All in the family

A LAW EACH DAY (KEEPS TROUBLE AWAY) - Jose C. Sison - The Philippine Star

If PNoy is really sincere in his avowed promise to clean and improve government service, he should not oppose the move to change our constitution anymore. Indeed by this time, most Filipinos are already convinced and can clearly see that the government structure established by this charter more than 26 years ago has not served its purpose of promoting the peoples’ interest and the common good.

Aside from the proposed changes in the economic provisions, some amendments in the charter are definitely called for to improve our government structure. Specifically these amendments are designed to achieve the basic idea of government in the Philippines as conceived by Justice Malcolm in the 1920 case of Cornejo vs. Gabriel (41 Phil.138) where public officials are “mere agents and not rulers of the people, where no one man or set of men has a proprietary or contractual right to an office, but where every officer accepts office pursuant to the provision of law and holds the office as a trust for the people whom he represents”.

The necessary amendments in this regard actually involve the provisions on the political dynasty, and the party list system of representation in the Lower House of Congress. The results of the recent midterm election indeed all the more show us that these amendments are imperative for purposes of reinforcing the constitutional policy long enshrined in our charter declaring that “public office is a public trust”.

It is true that the present charter already prohibits political dynasties (Section 26, Article II) to guarantee “equal access to opportunities for public service”. But even with such express prohibition, political dynasties continue to increase. By last count there are already 178 active dynasties nationwide occupying positions in the Legislative and the Executive branches, the political branches of our government.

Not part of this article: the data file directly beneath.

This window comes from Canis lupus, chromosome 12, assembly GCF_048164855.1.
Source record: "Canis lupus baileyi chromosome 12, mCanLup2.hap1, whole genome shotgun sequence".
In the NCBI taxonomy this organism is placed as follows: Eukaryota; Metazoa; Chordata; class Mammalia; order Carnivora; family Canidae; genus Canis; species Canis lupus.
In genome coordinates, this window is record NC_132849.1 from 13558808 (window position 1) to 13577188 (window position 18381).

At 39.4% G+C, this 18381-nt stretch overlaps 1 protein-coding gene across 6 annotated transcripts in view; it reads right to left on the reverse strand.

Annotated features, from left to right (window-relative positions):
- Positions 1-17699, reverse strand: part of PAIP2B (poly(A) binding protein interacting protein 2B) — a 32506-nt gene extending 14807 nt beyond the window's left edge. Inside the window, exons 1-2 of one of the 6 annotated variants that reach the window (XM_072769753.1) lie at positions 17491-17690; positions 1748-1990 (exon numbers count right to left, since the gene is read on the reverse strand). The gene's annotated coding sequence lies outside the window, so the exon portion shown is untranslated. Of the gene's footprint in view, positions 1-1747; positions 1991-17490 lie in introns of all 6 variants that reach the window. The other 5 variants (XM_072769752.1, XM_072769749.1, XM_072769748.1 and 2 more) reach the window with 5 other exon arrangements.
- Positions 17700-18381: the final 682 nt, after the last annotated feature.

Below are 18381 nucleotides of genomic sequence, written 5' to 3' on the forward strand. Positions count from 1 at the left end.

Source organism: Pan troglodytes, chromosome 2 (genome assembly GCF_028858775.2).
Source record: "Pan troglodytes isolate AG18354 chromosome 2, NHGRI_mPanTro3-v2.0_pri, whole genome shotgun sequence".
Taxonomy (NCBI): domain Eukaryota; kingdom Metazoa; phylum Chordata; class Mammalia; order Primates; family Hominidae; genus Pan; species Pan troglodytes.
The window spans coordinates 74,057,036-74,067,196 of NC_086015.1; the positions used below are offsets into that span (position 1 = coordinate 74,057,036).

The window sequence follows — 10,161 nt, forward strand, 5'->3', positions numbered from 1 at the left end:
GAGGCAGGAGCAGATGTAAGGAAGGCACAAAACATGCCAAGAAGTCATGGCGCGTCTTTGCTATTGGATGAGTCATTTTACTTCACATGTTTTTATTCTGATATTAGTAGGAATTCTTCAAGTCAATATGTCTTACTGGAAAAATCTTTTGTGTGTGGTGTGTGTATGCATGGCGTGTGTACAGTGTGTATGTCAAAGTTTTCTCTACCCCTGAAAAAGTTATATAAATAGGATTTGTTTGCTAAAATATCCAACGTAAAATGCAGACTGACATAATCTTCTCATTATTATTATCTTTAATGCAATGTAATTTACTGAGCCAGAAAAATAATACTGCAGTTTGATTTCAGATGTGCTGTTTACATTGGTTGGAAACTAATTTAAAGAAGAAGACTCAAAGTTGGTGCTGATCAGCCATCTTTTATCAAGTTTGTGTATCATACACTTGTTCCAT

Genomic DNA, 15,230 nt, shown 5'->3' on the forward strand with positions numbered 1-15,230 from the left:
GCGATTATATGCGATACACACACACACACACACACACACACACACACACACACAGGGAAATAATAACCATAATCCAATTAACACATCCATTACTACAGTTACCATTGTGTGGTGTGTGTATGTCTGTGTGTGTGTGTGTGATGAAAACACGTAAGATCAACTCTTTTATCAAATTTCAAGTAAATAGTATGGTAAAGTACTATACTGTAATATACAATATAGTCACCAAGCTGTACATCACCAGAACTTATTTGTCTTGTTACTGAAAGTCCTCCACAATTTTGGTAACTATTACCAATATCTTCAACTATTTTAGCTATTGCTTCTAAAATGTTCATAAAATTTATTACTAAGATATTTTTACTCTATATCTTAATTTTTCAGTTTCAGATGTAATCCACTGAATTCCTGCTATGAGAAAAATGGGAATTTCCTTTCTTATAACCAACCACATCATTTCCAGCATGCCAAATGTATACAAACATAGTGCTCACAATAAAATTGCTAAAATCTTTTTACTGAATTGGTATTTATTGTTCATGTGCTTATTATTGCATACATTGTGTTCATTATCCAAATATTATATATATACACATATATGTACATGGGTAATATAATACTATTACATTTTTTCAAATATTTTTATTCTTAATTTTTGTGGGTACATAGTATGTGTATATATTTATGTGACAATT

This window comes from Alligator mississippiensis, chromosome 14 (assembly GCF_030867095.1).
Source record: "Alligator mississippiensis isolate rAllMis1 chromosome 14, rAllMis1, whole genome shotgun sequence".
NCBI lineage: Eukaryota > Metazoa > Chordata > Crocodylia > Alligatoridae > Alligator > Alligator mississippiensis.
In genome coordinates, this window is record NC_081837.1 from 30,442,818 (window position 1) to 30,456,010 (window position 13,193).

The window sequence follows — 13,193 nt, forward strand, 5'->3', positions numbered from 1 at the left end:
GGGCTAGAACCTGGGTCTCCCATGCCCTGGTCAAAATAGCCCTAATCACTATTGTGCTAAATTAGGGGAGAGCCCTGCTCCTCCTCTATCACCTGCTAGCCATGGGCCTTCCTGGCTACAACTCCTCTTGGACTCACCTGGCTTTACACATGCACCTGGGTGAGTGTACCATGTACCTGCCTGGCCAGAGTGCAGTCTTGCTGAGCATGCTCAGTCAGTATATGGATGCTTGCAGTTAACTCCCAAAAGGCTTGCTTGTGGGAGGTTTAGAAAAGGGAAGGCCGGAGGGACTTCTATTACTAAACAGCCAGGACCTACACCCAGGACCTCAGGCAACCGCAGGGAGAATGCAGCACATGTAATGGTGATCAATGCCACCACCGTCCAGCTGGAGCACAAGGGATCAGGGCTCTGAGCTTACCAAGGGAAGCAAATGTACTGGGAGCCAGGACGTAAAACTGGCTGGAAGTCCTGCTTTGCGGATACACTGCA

Actually even before last election, Senator Miriam Defensor-Santiago herself pointed out that 80% or 48 out of 23 Senators are members of political families. In the Lower House, the 250 Representatives have 196 relatives composed of parents, children, spouses, siblings and in-laws occupying various other positions in government according to report of the Philippine Center for Investigative Journalism (PCIJ).

In the 80 provinces all over the country, 73 or 94% have political dynasties with at least two political families in every province according to Senator Santiago again. This is multiplied even more in the municipalities where dynasties have been classified as “fat” and “thin” based on the recent study of the Asian Institute of Management. The “fat” dynasties consist of political families with several members holding elective positions in local government. The notable example here is the Ampatuan family which occupies 8 out of the 37 Mayoralty posts in Maguindanao. The “thin dynasties” are those with only two members of the families, usually father and son, swapping positions after reaching the term limits. They thrive better in far flung and outlying areas like in Apayao, Dinagat, Siquijor and Sulu. Senator Santiago likened them to the Mafias and branded them as “gluttons for power and privileges” and “monopolies in restraint of opportunities for other”.